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Breakwater Pics, Ring the Bell & Heat Illness Reminders

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Division 1610 – Breakwater Apartments- Traverse City, MI

Submitted by Jason Harrall, Superintendent

General Contractor: Wieland

Breakwater is a new riverfront luxury rental apartment and retail development in downtown Traverse City. It includes 10,000 square feet of commercial space, 77 market-rate apartment units and parking. Division 1610 crushed this 3am pour – well before National Cherry Festival attendees arrived.


Divisions 110, 1610, 3110 – Bronson Primary Care X 2!

Submitted by Jordan Berens, Director of Project Management & Estimating

General Contractor: CSM Group

Bronson Primary Care – Three Rivers

400 CY of foundation concrete, 175 CY of slab on grade concrete and 215 CY of exterior concrete

Bronson Primary Care – Texas Corners

380 CY of foundation concrete, 175 CY of slab on grade concrete and 110 CY of exterior concrete

CSM Group awarded Division 110 two building projects for Bronson Primary Care. These projects are a small re-introduction for the commercial group to CSM. Project Engineer Mike Thomas submitted a quality bid on these projects. Division 1610 will install exterior concrete, and Division 3110 will install basement waterproofing.


Water. Rest. Shade.

Important Reminders about Heat Illness

Exposure to heat can cause illness and death. The most serious heat illness is heat stroke. Other heat illnesses, such as heat exhaustion, heat cramps and heat rash should also be avoided. There are precautions that can be taken any time temperatures are high and the job involves physical work.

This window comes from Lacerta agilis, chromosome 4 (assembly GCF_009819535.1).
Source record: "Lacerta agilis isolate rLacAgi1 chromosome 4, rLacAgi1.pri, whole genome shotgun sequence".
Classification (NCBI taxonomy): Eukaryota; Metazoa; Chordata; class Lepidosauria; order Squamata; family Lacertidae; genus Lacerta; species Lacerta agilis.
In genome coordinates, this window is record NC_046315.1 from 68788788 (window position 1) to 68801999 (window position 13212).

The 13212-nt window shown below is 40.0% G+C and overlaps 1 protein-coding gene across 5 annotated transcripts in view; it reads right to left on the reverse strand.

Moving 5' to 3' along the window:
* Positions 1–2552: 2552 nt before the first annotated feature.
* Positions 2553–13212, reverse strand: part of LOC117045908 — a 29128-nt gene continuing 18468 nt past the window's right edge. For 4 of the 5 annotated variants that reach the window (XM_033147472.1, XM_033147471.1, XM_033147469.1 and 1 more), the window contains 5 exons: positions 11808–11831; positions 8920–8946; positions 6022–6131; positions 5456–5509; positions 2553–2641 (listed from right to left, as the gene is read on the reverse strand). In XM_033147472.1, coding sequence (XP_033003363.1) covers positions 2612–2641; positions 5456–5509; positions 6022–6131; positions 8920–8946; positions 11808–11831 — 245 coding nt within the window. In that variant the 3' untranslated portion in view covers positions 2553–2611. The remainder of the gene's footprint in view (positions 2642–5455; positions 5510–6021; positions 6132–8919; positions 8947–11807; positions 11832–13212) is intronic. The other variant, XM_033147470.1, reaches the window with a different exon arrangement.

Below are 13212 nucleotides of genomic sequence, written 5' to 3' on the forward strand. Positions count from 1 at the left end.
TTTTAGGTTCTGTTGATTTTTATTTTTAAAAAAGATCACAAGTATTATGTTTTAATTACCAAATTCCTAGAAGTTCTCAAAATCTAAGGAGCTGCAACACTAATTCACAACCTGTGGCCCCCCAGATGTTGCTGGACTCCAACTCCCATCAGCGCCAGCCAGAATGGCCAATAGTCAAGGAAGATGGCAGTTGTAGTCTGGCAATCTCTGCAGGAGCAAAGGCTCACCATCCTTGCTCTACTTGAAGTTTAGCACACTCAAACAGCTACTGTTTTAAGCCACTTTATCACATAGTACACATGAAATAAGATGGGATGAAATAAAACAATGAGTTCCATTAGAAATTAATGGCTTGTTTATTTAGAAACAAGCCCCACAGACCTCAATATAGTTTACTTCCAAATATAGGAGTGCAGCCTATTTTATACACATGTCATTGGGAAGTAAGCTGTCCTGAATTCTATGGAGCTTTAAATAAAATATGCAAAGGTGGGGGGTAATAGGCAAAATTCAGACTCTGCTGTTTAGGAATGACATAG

Risk Factors for Heat Illness

  • High temperature and humidity, direct sun exposure, no breeze or wind
  • Heavy physical labor
  • No recent exposure to hot workplaces
  • Low liquid intake
  • Waterproof clothing

Symptoms of Heat Exhaustion

  • Headache, dizziness, or fainting
  • Weakness and wet skin
  • Irritability or confusion
  • Thirst, nausea, or vomiting

Symptoms of Heat Stroke

  • May be confused, unable to think clearly, pass out, collapse, or have seizures (fits)
  • May stop sweating

How to Prevent Heat-Related Illnesses

  • Drink small amounts of water frequently.
  • Wear light-colored, loose-fitting, breathable clothing
  • Take frequent short breaks in cool shade.
  • Eat smaller meals before work activity.
  • Avoid caffeine and alcohol or large amounts of sugar.

Contact your safety manager for questions, training or additional resources.